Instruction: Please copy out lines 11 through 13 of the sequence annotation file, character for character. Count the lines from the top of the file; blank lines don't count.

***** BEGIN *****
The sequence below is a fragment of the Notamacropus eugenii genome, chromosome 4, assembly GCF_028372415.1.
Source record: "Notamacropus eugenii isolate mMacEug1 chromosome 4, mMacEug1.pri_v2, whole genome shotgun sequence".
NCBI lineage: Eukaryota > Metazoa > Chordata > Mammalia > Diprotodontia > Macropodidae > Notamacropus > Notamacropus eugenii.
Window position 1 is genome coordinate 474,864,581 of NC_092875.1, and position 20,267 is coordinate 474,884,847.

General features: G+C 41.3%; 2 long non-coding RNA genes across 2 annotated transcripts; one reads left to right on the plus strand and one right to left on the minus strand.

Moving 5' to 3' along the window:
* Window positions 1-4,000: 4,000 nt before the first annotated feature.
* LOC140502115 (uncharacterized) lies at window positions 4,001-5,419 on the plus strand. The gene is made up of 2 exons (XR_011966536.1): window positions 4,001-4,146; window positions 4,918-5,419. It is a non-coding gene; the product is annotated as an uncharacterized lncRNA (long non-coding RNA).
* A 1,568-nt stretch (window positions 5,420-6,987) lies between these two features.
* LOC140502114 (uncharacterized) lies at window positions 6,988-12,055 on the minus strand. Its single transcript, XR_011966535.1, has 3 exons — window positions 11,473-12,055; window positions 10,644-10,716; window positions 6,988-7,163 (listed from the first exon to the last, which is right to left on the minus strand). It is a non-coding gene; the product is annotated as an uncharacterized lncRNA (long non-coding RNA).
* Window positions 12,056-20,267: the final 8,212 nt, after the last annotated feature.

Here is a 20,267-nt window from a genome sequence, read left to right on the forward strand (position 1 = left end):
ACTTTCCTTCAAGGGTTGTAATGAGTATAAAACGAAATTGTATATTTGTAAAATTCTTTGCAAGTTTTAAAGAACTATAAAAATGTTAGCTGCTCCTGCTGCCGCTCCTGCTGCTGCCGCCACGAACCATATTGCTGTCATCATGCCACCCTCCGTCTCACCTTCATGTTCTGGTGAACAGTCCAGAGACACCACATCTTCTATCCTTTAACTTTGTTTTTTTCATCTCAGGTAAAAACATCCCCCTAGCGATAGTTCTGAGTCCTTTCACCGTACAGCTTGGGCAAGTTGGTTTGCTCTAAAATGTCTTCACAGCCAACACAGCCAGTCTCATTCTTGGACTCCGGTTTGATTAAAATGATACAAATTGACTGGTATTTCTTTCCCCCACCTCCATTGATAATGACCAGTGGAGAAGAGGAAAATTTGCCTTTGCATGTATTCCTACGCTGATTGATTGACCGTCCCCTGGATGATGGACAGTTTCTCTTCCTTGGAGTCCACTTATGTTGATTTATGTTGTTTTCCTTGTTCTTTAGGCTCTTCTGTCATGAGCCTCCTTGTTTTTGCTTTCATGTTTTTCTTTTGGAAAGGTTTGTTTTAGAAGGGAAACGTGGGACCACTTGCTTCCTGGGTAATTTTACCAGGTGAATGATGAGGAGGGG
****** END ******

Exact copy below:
* Window positions 12,056-20,267: the final 8,212 nt, after the last annotated feature.

Here is a 20,267-nt window from a genome sequence, read left to right on the forward strand (position 1 = left end):
ACTTTCCTTCAAGGGTTGTAATGAGTATAAAACGAAATTGTATATTTGTAAAATTCTTTGCAAGTTTTAAAGAACTATAAAAATGTTAGCTGCTCCTGCTGCCGCTCCTGCTGCTGCCGCCACGAACCATATTGCTGTCATCATGCCACCCTCCGTCTCACCTTCATGTTCTGGTGAACAGTCCAGAGACACCACATCTTCTATCCTTTAACTTTGTTTTTTTCATCTCAGGTAAAAACATCCCCCTAGCGATAGTTCTGAGTCCTTTCACCGTACAGCTTGGGCAAGTTGGTTTGCTCTAAAATGTCTTCACAGCCAACACAGCCAGTCTCATTCTTGGACTCCGGTTTGATTAAAATGATACAAATTGACTGGTATTTCTTTCCCCCACCTCCATTGATAATGACCAGTGGAGAAGAGGAAAATTTGCCTTTGCATGTATTCCTACGCTGATTGATTGACCGTCCCCTGGATGATGGACAGTTTCTCTTCCTTGGAGTCCACTTATGTTGATTTATGTTGTTTTCCTTGTTCTTTAGGCTCTTCTGTCATGAGCCTCCTTGTTTTTGCTTTCATGTTTTTCTTTTGGAAAGGTTTGTTTTAGAAGGGAAACGTGGGACCACTTGCTTCCTGGGTAATTTTACCAGGTGAATGATGAGGAGGGG